If Facebook imposes the "commonly used" standard , it would mean that all future competing social media startups would have to slot their products into a Facebook-compatible template.
“Let’s say that 17 years from now someone has a virtual reality social network innovation: does it have to be “exportable” into Facebook and other competitors? It’s hard to think of any better way to stifle innovation.” - Tyler Cowen from Marginal Revolution
If Facebook doesn't impose a standard, then regulators will. But do you really want government to be certifying the “legitimate players” in the market?
In the end, GDPR built a bigger moat around tech giants and forced thousands of startups and small businesses to spend resources complying to asphyxiating regulation that's hurting them.
You know, fun stuff.
How GDPR hurts capital flow across the EU
The second unintended consequence of GDPR was the impact on investment in new and emerging technologies.
Last November, NBER released a paper on the negative post-GDPR effects on EU ventures manifested in the overall dollar amounts raised across funding deals, the number of deals, and the dollar amount raised per individual deal.
"Specifically, our findings suggest a $3.38 million decrease in the aggregate dollars raised by EU ventures per state per crude industry category per week, a 17.6% reduction in the number of weekly venture deals, and a 39.6% decrease in the amount raised in an average deal following the rollout of GDPR."
Some back-of-the-envelope calculation suggests that the job losses that may be incurred by these ventures are estimated between 3,000 to 30,000 jobs for the young startups in their sample.
But what's even worst is that not only capital raises are in trouble, but acquisitions as well.
According to a survey by Merrill Corp., GDPR is turning into a stumbling block for mergers and acquisitions involving companies in Europe. 55% of respondents said they had worked on deals that fell apart because of concerns about a target company’s data protection policies and compliance with GDPR.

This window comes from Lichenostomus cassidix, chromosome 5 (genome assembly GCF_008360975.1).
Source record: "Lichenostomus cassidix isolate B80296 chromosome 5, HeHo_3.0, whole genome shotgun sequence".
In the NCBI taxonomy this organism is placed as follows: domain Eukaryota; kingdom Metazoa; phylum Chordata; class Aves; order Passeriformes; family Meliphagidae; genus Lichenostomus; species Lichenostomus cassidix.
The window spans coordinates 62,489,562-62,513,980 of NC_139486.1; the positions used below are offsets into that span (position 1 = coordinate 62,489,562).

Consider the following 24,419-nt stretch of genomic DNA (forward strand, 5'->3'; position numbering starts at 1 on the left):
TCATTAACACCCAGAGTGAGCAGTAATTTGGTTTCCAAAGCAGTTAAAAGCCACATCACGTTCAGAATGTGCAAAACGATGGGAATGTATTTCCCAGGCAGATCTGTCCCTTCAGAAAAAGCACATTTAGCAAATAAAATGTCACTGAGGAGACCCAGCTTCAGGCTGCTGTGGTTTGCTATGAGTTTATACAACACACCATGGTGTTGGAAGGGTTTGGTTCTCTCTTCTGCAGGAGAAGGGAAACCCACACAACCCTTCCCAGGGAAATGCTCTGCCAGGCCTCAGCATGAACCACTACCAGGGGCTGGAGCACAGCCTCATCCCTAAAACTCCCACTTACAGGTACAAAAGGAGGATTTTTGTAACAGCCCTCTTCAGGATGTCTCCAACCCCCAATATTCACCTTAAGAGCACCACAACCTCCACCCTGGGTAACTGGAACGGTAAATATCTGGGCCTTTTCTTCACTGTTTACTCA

Not only GDPR makes it harder to compete with Google, but it also reduces the chances of a reward at the end of the road. If liquidity goes down, incentives to build new businesses go down as well.
Regulators suck at second order consequences
Wasn’t GDPR supposed to “condition” tech giants and help consumers? After all, companies that fail to report breaches involving personal data could face fines of up to 4% of global annual revenue or €20 million ($22.5 million), whichever is higher
Not only do fines are ridiculously low for tech giants, but they are barely complying. Here’s a funny example:
"We notified the IDPC as soon as we established it was considered a reportable breach under GDPR. We had to investigate in order to make that conclusion. And once we did, we let our regulator know within the 72 hr timeframe." - Facebook spokesperson.
Essentially, Facebook took two months to notify customers after one breach, claiming it was still in compliance with GDPR’s 72-hour notification rule because they determined when the 72-hour clock began.
In the end, like any technology legislation, was actually passed was so far away from the spirit of the regulation and so watered down by lobbying that it actually did far more to help “big tech” than it did to help us.
While well-intentioned, GDPR has had an unexpected externality: Instead of limiting the reach of the most powerful players operating in the world of data, it has strengthened their position in multiple ways.